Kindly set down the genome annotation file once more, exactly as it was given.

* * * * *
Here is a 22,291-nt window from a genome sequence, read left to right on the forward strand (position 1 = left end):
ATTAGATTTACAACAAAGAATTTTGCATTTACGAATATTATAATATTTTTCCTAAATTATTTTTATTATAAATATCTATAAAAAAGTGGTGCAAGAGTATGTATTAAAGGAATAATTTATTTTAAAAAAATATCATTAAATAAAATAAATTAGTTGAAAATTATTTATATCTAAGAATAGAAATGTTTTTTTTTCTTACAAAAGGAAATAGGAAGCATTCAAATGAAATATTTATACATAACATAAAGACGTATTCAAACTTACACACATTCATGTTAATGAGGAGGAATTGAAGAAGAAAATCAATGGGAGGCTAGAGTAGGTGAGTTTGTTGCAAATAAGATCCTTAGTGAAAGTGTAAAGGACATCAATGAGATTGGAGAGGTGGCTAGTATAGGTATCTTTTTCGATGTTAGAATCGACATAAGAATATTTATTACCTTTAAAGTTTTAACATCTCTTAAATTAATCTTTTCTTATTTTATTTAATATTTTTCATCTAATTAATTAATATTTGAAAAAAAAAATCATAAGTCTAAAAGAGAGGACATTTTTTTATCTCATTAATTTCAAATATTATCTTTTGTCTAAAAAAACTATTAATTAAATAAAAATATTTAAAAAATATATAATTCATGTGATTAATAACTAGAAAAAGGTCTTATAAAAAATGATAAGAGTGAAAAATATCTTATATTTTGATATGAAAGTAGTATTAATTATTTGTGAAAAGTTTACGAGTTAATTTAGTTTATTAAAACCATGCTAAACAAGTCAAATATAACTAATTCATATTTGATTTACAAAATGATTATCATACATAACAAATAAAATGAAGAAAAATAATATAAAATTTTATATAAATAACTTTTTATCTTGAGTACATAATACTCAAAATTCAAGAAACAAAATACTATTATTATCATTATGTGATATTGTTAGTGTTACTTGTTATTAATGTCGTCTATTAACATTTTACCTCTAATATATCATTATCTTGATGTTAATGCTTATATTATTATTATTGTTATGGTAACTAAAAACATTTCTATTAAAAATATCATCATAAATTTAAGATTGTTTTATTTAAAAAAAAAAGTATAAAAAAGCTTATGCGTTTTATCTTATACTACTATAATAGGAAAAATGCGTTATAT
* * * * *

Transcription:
Here is a 22,291-nt window from a genome sequence, read left to right on the forward strand (position 1 = left end):
ATTAGATTTACAACAAAGAATTTTGCATTTACGAATATTATAATATTTTTCCTAAATTATTTTTATTATAAATATCTATAAAAAAGTGGTGCAAGAGTATGTATTAAAGGAATAATTTATTTTAAAAAAATATCATTAAATAAAATAAATTAGTTGAAAATTATTTATATCTAAGAATAGAAATGTTTTTTTTTCTTACAAAAGGAAATAGGAAGCATTCAAATGAAATATTTATACATAACATAAAGACGTATTCAAACTTACACACATTCATGTTAATGAGGAGGAATTGAAGAAGAAAATCAATGGGAGGCTAGAGTAGGTGAGTTTGTTGCAAATAAGATCCTTAGTGAAAGTGTAAAGGACATCAATGAGATTGGAGAGGTGGCTAGTATAGGTATCTTTTTCGATGTTAGAATCGACATAAGAATATTTATTACCTTTAAAGTTTTAACATCTCTTAAATTAATCTTTTCTTATTTTATTTAATATTTTTCATCTAATTAATTAATATTTGAAAAAAAAAATCATAAGTCTAAAAGAGAGGACATTTTTTTATCTCATTAATTTCAAATATTATCTTTTGTCTAAAAAAACTATTAATTAAATAAAAATATTTAAAAAATATATAATTCATGTGATTAATAACTAGAAAAAGGTCTTATAAAAAATGATAAGAGTGAAAAATATCTTATATTTTGATATGAAAGTAGTATTAATTATTTGTGAAAAGTTTACGAGTTAATTTAGTTTATTAAAACCATGCTAAACAAGTCAAATATAACTAATTCATATTTGATTTACAAAATGATTATCATACATAACAAATAAAATGAAGAAAAATAATATAAAATTTTATATAAATAACTTTTTATCTTGAGTACATAATACTCAAAATTCAAGAAACAAAATACTATTATTATCATTATGTGATATTGTTAGTGTTACTTGTTATTAATGTCGTCTATTAACATTTTACCTCTAATATATCATTATCTTGATGTTAATGCTTATATTATTATTATTGTTATGGTAACTAAAAACATTTCTATTAAAAATATCATCATAAATTTAAGATTGTTTTATTTAAAAAAAAAAGTATAAAAAAGCTTATGCGTTTTATCTTATACTACTATAATAGGAAAAATGCGTTATAT